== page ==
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Muslim Prayer Reduces Back Pain: Study

Muslim Prayer Reduces Back Pain: Study

NEW YORK – Physical movements in Muslim daily prayer ritual, such as bowing and kneeling, may reduce lower back pain if performed regularly and properly, a new study has claimed.

“One way to think about the movements is that they are similar to those of yoga or physical therapy intervention exercises used to treat low back pain,” Professor Mohammad Khasawneh from Binghamton University in the US told PTI news agency on Tuesday, March 7.

“Prayer can eliminate physical stress and anxiety, while there is also research that indicates prayer rituals can be considered an effective clinical treatment of neuro-musculoskeletal dysfunction,” said Khasawneh.

Focusing mainly on Muslim prayer, the researchers said that similar movements in Christian and Jewish prayer rituals along with yoga and physical therapy would have a similar effect.

The findings of the study were based on an analysis of the statistics based on the movements of computer-generated digital human models of healthy Indian, Asian, and American men and women, and models with lower back pain.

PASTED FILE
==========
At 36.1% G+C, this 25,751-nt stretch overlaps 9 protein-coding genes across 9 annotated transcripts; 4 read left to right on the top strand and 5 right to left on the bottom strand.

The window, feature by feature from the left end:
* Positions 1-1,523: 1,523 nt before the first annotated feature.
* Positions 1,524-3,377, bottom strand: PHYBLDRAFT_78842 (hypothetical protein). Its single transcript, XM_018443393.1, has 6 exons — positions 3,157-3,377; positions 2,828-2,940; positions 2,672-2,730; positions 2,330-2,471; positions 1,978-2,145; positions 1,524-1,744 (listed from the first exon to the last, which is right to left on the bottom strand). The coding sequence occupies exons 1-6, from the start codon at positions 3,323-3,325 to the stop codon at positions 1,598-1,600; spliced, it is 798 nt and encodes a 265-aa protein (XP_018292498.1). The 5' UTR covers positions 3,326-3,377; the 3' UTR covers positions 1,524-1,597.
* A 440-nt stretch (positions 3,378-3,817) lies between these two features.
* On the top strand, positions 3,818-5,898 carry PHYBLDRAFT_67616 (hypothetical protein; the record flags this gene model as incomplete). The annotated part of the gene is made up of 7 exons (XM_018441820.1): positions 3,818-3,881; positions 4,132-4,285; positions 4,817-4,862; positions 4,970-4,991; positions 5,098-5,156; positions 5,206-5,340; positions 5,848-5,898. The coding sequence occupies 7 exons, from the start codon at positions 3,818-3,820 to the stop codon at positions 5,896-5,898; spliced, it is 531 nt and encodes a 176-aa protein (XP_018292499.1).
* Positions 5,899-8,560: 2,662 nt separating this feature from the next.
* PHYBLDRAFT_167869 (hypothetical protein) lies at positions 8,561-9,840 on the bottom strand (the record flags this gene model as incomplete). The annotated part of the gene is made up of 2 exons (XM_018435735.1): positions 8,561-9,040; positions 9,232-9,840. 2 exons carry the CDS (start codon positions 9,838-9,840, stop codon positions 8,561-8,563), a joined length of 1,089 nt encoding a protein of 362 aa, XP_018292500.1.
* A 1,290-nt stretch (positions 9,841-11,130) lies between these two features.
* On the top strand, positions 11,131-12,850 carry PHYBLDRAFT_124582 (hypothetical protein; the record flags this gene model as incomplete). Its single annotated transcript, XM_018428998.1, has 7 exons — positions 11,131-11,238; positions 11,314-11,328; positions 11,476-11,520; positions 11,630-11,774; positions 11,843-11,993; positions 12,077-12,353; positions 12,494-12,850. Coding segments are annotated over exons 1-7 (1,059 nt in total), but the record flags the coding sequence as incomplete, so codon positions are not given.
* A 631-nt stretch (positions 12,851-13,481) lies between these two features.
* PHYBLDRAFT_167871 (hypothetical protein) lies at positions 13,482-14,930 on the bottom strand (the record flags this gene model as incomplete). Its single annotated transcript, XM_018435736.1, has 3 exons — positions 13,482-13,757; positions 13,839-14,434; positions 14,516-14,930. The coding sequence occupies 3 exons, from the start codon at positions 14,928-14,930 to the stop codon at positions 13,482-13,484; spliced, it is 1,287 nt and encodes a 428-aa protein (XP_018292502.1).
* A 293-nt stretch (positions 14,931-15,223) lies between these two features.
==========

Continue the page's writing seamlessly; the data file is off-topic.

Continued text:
Muslim Prayer Reduces Back Pain

They found that the bowing is the most stressful on the lower back, but for individuals with low back pain, using proper knee and back angles during the ritual can reduce pain. The angles are based on individual body shapes.

“The maximum compression forces created during prayer postures is much lower than National Institute for Occupational Safety and Health (NIOSH) safety limits, and the movements can be safely considered a clinical treatment for low back pain, as it requires different movements of the human body on a regular basis,” Khasawneh said.

“The kneeling posture (sujud) increases the elasticity of joints. It is recommended for these individuals to spend more time in the kneeling posture,” Khasawneh added.

The study was published in the International Journal of Industrial and Systems Engineering.

Muslims pray five times a day, with each prayer made of a series of postures and movements, each set of which is called a rak‘ah.

The five prayer times are divided all through the day which starts with Fajr prayer at dawn.

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